In our new series How To Tech we highlight the development culture of startups. We asked Avinash Changa, CEO of WeMakeVR, how a VR company deals with creative processes, rapid change in development and a huge technology stack.
First, can you tell us about the technology stack at a VR company and everything you have to take into account?
Working with VR creates a long and diverse list. But it basically comes down to both software and hardware. First, there’s user hardware we work with, like the Oculus Rift, HTC Vive , which are high-end pc-based VR devices. Then there’s Playstation VR, which is obviously console based.
Then there’s mobile VR as well, like the Samsung Gear or cardboard-like VR. For all those types of machines you need to use software to play VR on those devices.
For both cinematic VR (realistic experiences) and gaming VR (interactive in-engine experiences) we use the Unity or Unreal engines to create 3D environments. For certain applications you need to develop your own engines, especially if you want to push performances.
To make assets in 3D we use programs like Maya and Cinema4D, and import them into Unity for instance. Next to that we use anyting from Indesign to Photoshop to polish those assets.
We also developed our own stereo-3D VR-camera which captures everything around it. A lot of current 360-degree cameras leave black spots in the image, because the camera is standing on a tripod. That’s why in some 3D-environments you don’t see an image in the top or bottom.
We use several tools for ’stitching’ the captured images together. Again, a lot of possibilities here. You can use Aftereffects, Nuke, or you can do it with self-made algorithms. At WeMakeVR, there’s no standard in doing this; unique projects often require unique solutions.
You said that you sometimes develop your own engines. Why is that and how do you decide which one to use?
It all depends. For clients, every 3D-environment is customized, so we need to think about the experience we want to offer, not about the technology or skills we have. Every 3D or VR-tool has its perks and downsides, and it’s really nuanced. So we mix it up every now and then.
How about the process of creating VR-experiences?
When a concept is ready, both the tech team and the film team have a look at it. The tech team for instance comes up with new ideas on how to use a camera, and the film team thinks about which stories we want to tell, and what kind of shots we should use. Both teams go back and forth all the time, working together.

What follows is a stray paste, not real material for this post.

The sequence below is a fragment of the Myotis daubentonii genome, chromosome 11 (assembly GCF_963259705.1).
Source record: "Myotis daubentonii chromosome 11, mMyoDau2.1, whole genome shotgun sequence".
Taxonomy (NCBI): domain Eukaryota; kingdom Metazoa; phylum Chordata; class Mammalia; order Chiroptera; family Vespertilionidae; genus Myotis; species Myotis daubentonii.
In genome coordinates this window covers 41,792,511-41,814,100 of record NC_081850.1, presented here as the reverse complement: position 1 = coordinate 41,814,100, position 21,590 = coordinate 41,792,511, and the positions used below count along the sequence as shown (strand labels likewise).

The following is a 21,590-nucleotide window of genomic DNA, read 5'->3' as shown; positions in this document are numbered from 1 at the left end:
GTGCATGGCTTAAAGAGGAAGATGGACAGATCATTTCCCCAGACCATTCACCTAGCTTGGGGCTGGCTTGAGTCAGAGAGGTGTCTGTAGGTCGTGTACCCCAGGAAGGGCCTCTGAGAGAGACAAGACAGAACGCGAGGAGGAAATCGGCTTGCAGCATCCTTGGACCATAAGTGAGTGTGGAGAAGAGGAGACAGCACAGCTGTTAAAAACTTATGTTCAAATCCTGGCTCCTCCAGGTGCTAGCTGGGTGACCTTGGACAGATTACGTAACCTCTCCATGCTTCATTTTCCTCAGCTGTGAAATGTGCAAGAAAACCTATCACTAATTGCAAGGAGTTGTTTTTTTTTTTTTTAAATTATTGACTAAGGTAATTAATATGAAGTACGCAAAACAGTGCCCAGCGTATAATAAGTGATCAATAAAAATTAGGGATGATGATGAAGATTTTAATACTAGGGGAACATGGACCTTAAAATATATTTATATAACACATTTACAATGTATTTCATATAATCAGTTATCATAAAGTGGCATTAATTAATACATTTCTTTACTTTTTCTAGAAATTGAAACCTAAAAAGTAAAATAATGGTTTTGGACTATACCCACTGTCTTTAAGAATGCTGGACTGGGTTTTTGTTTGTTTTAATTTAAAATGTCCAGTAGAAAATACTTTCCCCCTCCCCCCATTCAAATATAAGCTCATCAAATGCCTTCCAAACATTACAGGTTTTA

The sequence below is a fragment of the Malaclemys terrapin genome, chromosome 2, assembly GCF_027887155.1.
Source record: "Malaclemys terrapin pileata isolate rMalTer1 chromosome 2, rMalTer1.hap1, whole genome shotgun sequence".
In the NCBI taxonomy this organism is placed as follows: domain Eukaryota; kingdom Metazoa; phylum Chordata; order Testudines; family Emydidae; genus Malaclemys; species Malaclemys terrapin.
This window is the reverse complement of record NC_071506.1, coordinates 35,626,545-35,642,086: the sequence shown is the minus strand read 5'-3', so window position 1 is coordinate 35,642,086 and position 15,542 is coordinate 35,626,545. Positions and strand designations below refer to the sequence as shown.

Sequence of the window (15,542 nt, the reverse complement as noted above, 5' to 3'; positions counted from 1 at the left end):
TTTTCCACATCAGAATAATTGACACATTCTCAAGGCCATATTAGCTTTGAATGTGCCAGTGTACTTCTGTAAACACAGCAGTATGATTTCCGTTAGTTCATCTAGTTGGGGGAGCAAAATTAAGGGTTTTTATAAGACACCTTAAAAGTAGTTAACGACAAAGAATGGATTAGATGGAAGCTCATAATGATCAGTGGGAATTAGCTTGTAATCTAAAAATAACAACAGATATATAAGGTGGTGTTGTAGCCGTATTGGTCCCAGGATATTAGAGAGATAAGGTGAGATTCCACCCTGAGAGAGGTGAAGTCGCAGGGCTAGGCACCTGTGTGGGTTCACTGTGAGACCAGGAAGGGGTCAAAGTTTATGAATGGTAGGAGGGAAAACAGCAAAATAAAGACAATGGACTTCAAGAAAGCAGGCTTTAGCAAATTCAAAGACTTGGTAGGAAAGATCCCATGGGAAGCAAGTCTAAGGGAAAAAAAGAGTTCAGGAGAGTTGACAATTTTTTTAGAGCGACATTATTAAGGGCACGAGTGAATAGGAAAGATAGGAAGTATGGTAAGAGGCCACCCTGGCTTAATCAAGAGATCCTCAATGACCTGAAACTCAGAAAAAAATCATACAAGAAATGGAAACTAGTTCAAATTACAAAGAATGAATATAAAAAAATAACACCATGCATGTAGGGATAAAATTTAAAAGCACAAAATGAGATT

We don’t scrum because all of our projects are unique and different after all. Scrum is great for dynamic, non-standardized workflows, but you need to at least have a few standards in place. Right now we still need to customize a lot.
And how do you manage such creative processes?
Slack and Trello are very important to us to keep track of everything that needs to be done. We make tasks in Trello and the teams communicate in Slack. It’s important to log all of these activities. Google Docs is also part of our toolset. There are some standards though. For instance briefings. But next to that, everything goes very organic because we’re a small team of eight people.
Also, on project level, you need a good mix of asset and resource management. We used Shotgun for that – it’s flexible, but not for VR. So even in managing projects we tend to customize.
How does a typical workweek look like at WeMakeVR?
Every week we have status meetings (briefings), we work on production planning, creative development, post production and hardware development. Next to that, nearly every single week there’s some event going on where we do presentation and give people the opportunity to experience demos.
Can you tell me something I don’t know about working in your team?
Everyone in our team is a generalist, a jack of all trades. So everyone who plans the project can also film and upload and process the images. That really benefits our team, because that way, everyone can come up with new ideas. Even from someone you didn’t expect it from.
Because of this multidisciplinarity, we really ’pivot’ a lot. And we need to, because developments in VR are going fast. That’s why we tend to move in that same pace.
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Photo provided by WeMakeVR